Saturday, May 3, 2014

The Women in my Early Life--Together

I really like this picture and was extremely surprised when I found it. From left to right are my maternal grandmother Nannie Becker Flanders (1887-1962), my mother Ruby Nadine Flanders (1925-1990), my paternal grandmother Amalia "Mollie" Koleber Margheim and my father's younger sister Laverna Margola Margheim (1929-1973). I think it must have been taken about 1942 in the back yard at my paternal grandparents' home at 114 E. 6th St, Hoisington, Barton, Kansas. At the time the picture was taken in the Spring of '42, their ages would have been: Grandma Flanders 54, Mother (Ruby) 17, Grandma Margheim 39, and Aunt LaVerna 13. Surprising, huh? How the styles and appearances have changed over the past 70 years.   

Let me tell you the story of why this photo is significant to me. My dad, Ernest L. Margheim, married Ruby Flanders in July 1943 in Hoisington, Kansas. My twin brother and I were born in November 1947 in Great Bend, Kansas, where my parents had their home and where my dad was employed by Thies Packing Co. 

Ernest & Ruby Margheim with twins Dennis and Becky 
at home at 2201 Jefferson, Great Bend, KS 1948
But in November 1949 my mother left her marriage to Dad. She was involved with a man with whom she wanted to spend her life, so she moved to Manhattan, Kansas to be near him, leaving Dennis and I with our dad. Dad moved with us from our home in Great Bend to live with his parents, John and Mollie Margheim, in Hoisington, KS. We are pictured below on their porch with our Grandpa Margheim. 
My dad's brother was serving in the US Army at the time, but his twin sister LaVerna was living at home, while teaching piano lessons and working in the local music store. My Aunt LaVerna helped Grandma take care of us and as I grew to ages 3 and 4 while living there, it was my Aunt LaVerna whom I remember washing my hair while we sang the songs we were hearing on the radio, like Kitty Wells' "It wasn't God who made honky-tonk angels", and Patti Page's "Tennessee Waltz". It was Aunt LaVerna who polished my fingernails to discourage this shy little insecure toddler from sucking my thumb. At age 4 Aunt LaVerna sat Dennis & I down and began to teach us to play her grand piano. She and our Grandma were our substitute mother those early years of our lives.   
Aunt LaVerna pictured with me and Dennis 
and our Dad Ernie and Grandpa John Margheim.
In 1951 my Dad remarried to Phyllis Jones, whom he had met in Great Bend at a community dance for which he played guitar in the dance band. Throughout 1951 Dad and Phyllis, while living with my grandparents in Hoisington, had a house constructed on top of the basement house as pictured below.
Looking north from the corner of 22nd and Jefferson, 
Great Bend, KS 1948-9
Looking north from 2201 Jefferson, Great Bend, 
KS 1952
We moved into this house in 1952 and started attending school in the Kindergarten class of 1952-3 at E. E. Morrison School, just 4 blocks south of our home. Dennis & I were age 4 in the Fall when we started school. 

Phyllis is roller skating with me and Dennis
in front of Grandma Margheim's house. 1951
Our step-mother Phyllis was a very good step-mother and took excellent physical and financial care of us. However, she held very hostile feelings for our mother Ruby. In our household there was minimal mention of our mother's name or role in our lives, which by then was also very minimal. Though Dad was awarded full custody of Dennis and me, we had a court-ordered visitation schedule which allowed us to visit "Ruby" the 4th weekend of each month, from Sat 9:00am to Sunday at 2:00pm. During those weekends Ruby and her new husband Don would pick us up for an overnight stay at the home of her parents Milo and Nannie (Becker) Flanders in Stafford, Kansas.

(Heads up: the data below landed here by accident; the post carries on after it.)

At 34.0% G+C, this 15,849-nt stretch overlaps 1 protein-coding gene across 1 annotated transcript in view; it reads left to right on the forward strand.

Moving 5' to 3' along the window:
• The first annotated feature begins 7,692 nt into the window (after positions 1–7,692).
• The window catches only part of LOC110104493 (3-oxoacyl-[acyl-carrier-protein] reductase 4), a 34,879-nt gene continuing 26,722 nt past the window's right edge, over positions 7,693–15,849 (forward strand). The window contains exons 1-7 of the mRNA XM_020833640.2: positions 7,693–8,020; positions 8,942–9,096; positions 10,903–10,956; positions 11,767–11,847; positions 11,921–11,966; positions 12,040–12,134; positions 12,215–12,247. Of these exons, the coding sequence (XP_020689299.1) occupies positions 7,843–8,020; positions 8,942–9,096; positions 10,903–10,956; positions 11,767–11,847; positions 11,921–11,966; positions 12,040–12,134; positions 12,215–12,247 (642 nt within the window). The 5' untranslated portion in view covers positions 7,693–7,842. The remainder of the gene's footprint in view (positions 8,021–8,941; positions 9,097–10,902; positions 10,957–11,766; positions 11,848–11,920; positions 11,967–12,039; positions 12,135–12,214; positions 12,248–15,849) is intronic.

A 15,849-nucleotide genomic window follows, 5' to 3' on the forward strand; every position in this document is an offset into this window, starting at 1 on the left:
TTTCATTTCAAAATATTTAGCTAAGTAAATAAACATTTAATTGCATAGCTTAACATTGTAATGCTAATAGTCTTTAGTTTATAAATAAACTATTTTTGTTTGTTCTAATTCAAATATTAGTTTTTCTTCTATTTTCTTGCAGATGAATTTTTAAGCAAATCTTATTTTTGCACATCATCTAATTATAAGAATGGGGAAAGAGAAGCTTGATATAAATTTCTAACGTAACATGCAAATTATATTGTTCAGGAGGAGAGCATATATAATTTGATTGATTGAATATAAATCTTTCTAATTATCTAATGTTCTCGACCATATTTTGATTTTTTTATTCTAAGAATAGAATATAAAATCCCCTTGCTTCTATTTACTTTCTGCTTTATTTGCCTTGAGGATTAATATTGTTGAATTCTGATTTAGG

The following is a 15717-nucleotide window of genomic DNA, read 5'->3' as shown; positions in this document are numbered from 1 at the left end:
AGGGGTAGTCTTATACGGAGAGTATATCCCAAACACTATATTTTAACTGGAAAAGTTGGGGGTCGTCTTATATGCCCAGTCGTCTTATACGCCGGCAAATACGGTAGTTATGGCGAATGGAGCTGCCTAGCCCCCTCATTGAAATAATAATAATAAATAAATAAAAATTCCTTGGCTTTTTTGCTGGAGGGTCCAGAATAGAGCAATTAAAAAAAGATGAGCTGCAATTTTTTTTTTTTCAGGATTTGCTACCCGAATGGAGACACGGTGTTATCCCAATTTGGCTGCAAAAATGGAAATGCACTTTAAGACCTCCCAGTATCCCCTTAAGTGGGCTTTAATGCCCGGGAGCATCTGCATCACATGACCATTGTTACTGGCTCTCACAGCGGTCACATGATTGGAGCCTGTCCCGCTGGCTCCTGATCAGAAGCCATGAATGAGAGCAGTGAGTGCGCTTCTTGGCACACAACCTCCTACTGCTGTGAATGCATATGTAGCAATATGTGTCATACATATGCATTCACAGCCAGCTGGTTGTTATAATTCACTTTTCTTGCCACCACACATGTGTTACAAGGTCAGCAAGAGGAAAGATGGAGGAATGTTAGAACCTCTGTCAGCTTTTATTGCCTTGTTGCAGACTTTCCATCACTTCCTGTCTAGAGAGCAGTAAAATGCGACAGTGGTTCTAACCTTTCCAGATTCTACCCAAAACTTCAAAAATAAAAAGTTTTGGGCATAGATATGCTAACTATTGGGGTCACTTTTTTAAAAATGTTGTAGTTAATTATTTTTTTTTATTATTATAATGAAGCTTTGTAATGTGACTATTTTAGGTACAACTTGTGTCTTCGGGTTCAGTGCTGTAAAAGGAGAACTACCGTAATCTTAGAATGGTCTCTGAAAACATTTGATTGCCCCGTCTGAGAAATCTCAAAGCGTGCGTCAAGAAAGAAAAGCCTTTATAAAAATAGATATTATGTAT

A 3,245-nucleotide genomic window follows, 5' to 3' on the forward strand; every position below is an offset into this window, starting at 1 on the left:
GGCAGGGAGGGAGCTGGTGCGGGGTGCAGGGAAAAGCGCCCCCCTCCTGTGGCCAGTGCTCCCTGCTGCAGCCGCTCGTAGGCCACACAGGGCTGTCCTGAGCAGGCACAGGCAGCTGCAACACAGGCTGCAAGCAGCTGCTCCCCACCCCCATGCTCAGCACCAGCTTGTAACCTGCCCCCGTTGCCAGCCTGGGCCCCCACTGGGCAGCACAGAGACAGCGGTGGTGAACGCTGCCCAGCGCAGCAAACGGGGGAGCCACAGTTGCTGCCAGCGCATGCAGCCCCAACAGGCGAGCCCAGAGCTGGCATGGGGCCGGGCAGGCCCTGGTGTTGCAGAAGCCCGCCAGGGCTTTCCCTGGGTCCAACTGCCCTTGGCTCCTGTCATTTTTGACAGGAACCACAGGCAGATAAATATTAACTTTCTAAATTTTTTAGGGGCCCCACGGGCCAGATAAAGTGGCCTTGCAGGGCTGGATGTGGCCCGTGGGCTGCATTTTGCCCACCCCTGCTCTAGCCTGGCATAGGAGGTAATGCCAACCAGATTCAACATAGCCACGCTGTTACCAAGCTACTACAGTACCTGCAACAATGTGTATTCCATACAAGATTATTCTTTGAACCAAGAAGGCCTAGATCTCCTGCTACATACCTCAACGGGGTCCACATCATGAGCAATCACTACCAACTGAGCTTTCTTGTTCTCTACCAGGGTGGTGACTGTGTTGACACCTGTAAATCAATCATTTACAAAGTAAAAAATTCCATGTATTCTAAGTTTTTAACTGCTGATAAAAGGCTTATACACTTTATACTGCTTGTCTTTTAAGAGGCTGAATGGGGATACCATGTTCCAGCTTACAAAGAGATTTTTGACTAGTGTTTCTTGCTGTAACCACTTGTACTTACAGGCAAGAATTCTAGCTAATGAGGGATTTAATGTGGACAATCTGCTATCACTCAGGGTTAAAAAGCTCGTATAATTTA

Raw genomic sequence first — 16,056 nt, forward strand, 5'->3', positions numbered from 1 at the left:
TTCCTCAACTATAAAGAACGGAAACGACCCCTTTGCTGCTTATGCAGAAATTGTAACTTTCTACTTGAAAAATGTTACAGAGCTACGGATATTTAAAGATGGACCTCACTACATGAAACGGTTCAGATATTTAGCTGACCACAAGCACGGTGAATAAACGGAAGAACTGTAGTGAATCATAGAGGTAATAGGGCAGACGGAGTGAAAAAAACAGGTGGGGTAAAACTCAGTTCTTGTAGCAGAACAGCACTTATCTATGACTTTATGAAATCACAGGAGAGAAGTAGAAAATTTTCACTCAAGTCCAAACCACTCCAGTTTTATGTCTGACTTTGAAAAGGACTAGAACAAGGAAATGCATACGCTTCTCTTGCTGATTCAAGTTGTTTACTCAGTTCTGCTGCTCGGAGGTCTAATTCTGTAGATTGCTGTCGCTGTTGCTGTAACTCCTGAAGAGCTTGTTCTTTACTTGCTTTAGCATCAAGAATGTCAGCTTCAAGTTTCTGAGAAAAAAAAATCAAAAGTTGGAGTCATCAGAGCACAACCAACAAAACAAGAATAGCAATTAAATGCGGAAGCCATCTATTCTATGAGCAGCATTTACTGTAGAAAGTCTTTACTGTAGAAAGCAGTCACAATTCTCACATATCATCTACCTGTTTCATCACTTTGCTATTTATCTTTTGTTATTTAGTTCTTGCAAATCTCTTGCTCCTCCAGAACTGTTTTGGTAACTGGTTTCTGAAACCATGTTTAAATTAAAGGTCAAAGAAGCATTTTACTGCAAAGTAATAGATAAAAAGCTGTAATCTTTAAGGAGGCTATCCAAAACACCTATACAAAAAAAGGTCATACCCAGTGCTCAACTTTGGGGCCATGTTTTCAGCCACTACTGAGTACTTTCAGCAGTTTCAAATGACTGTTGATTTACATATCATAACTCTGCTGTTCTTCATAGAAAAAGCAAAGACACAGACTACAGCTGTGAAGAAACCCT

Our suitcases are packed for our weekend visit 
with our mother and grandparents.
Because of the animosity between my step-mother and my mother and her family, I grew up feeling like I had two totally separate families. Not just two families, but two separate "Camps". Enemy camps. Our court-ordered visitations with our mother and her "new" family stopped July 1, 1960. (I didn't have to look that date has never left my memory.) When my maternal grandmother Flanders died October 30, 1962 we were not allowed to attend her funeral. Nor did we have permission to attend Grandpa Flanders' funeral after he died August 31, 1965. 

After Dennis and I started college in the Fall of 1965, however, we were finally "free" to resume visits with our mother Ruby and her husband Don and 3 daughters. (As an interesting side note: my brother Dennis drove with our mother Ruby to Ft Hays State College to pick me up for a weekend visit at her home in Valley Center, KS. As I crawled into the car I noticed that I was carrying a purse that was IDENTICAL to my mother's purse. I hadn't seen her for 5 years and yet I had purchased a purse that was identical to hers).  

Because of the animosity between my two families I have always held them in separate compartments in my memories. That's why I was so surprised and delighted to find that photo at the top of this story that shows my two grandmothers, my mother and my aunt--both sides of my family---together and happy at the home of my grandparents. When I saw it I finally realized there was a time when the two families were friendly and met together in unity. It's such a shame that it was so temporary. 


Jana Last said...


I want you to know that your blog post is listed in today's Fab Finds post at

Have a great weekend!

Becky Jamison said...

Thank you, Jana!